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Aboriginal ageing

HEALTH INFORMATION

Researching how Australian Aboriginal people age

KOORI GROWING OLD WELL STUDY

What is it that helps one person to age successfully and cause another to develop age-related diseases like dementia? Scientifically, we know too little about normal ageing and what factors influence some people and not others to develop diseases that affect the brain.

Please note, these pages may contain the names and images of Aboriginal and Torres Strait Islander people now deceased.

Only by studying healthy elderly people, as well as those with problems, can we know what normal ageing looks like. We can also learn what activities, lifestyles and other factors are important for staying healthy as we age.

Very little is currently known about how Australian Aboriginal people age. What we do know is that rates of dementia in Aboriginal Australians living in remote and rural areas are up to five times higher than the rest of the Australian population. Almost nothing is known about the prevalence of dementia in urban Aboriginal communities.

Through the Koori Growing Old Well Study we are exploring healthy ageing and cognition in urban Aboriginal communities in New South Wales, in particular looking at how life events affect healthy ageing.

OUR LATEST RESEARCH

The Koori Dementia Care Project

The Koori Dementia Care Project (KDCP) aims to inform, educate and build capacity in urban and regional NSW Aboriginal communities, and with associated service providers, about the effects of dementia on older Aboriginal people and their families.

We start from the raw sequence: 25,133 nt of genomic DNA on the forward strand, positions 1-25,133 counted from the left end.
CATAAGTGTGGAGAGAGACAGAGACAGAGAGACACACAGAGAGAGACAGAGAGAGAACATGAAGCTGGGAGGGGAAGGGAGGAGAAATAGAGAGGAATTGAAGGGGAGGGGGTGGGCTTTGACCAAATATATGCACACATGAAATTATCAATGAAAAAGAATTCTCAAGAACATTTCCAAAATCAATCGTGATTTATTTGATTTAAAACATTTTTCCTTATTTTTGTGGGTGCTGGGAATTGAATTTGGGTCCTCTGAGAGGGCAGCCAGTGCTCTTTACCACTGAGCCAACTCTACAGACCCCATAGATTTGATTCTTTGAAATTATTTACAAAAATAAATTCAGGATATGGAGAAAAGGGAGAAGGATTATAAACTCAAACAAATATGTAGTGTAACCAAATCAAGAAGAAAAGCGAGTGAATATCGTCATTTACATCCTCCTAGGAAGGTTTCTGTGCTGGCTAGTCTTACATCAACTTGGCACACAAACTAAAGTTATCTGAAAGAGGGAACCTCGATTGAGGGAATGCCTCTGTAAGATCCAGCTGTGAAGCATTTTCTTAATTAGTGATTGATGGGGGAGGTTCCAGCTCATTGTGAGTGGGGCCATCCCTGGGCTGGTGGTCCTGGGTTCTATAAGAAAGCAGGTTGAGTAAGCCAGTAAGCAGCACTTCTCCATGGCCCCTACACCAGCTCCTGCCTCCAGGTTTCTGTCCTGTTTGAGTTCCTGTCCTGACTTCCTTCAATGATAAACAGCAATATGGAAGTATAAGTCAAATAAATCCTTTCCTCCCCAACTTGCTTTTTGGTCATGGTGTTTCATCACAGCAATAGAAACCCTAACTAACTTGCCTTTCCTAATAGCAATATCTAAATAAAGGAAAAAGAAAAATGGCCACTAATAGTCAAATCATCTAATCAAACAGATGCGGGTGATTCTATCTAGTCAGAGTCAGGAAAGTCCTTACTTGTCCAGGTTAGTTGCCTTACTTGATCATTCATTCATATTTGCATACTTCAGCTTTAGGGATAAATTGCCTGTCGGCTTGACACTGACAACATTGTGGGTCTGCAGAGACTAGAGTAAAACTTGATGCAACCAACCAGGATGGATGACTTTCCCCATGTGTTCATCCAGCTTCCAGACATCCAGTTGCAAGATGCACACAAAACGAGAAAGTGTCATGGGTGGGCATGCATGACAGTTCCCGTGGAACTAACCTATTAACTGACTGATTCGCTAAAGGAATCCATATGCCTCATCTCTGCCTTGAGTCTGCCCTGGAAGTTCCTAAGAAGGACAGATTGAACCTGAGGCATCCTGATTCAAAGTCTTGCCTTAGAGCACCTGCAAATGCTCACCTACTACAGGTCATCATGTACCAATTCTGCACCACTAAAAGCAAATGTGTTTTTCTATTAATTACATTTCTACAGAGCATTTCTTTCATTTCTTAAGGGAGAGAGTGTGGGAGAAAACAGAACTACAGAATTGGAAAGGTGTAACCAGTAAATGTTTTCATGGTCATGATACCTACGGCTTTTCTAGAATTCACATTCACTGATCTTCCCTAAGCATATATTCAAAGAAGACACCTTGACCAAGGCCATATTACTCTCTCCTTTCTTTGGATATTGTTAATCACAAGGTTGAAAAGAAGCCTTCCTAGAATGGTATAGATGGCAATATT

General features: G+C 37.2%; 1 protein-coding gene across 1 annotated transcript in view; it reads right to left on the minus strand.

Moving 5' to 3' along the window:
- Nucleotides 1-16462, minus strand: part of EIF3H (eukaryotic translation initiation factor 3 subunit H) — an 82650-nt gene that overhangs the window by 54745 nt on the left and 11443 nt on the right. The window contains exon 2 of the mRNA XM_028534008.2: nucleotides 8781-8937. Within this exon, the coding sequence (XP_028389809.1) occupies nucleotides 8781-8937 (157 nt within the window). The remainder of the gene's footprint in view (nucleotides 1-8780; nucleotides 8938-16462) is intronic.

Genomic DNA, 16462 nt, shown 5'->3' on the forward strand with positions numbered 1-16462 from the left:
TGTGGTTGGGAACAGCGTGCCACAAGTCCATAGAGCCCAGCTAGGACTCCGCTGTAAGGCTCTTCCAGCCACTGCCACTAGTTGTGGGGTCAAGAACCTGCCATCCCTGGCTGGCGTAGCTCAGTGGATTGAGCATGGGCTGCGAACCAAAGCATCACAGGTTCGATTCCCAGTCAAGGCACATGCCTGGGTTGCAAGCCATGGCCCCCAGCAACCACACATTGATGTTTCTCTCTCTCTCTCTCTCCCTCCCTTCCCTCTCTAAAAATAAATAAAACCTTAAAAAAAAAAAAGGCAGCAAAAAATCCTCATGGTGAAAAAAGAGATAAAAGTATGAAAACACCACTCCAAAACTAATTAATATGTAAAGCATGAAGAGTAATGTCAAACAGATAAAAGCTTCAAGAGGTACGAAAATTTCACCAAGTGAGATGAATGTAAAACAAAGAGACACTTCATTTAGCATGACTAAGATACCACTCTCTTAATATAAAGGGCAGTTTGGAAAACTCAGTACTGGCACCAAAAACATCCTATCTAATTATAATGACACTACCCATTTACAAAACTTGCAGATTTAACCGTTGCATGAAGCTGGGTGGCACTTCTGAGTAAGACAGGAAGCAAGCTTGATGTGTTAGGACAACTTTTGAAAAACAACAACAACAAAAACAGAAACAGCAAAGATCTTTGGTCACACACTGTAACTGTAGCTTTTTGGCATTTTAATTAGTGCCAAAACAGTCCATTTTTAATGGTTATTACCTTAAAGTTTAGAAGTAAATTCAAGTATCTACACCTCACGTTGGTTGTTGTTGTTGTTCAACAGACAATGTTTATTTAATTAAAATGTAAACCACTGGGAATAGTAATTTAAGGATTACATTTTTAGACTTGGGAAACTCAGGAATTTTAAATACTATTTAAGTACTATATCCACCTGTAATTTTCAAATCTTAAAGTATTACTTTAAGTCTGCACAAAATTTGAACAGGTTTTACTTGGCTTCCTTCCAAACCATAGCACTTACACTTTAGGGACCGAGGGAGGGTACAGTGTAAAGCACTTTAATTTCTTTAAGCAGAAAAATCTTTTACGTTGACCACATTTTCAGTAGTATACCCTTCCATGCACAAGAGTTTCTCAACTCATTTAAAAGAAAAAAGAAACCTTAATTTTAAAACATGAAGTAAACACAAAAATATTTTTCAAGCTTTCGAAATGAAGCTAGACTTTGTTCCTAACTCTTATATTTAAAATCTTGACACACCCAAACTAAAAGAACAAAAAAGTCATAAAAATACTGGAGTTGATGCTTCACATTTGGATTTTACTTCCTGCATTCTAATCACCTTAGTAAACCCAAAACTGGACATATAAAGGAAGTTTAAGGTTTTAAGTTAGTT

Falls, ageing and dementia in Indigenous Australians

We aim to identify determinants for the high prevalence of dementia in Indigenous Australians, and will now extend these findings by exploring determinants for the high prevalence of falls.

Innovative approaches to prevent falls in older people

Physical exercise training has been the primary focus of single interventions trials to reduce falls and advance healthy ageing. However, high attrition rates suggest that current approaches are not sufficient to guarantee long-term adherence to exercise in the majority of older adults.

Neuropathology of frontotemporal dementia

Unlike other neurodegenerative conditions, people with FTD may have one of a number different underlying cellular brain changes. Patients followed longitudinally in life are enrolled into the brain bank so that we can gain insights into the pathological processes in FTD.

Ageing and dementia in Aboriginal Australians

The project examines how to implement evidence based healthy brain ageing (dementia prevention) programs in urban and regional Aboriginal communities.

What else is happening in Aboriginal ageing research at NeuRA?

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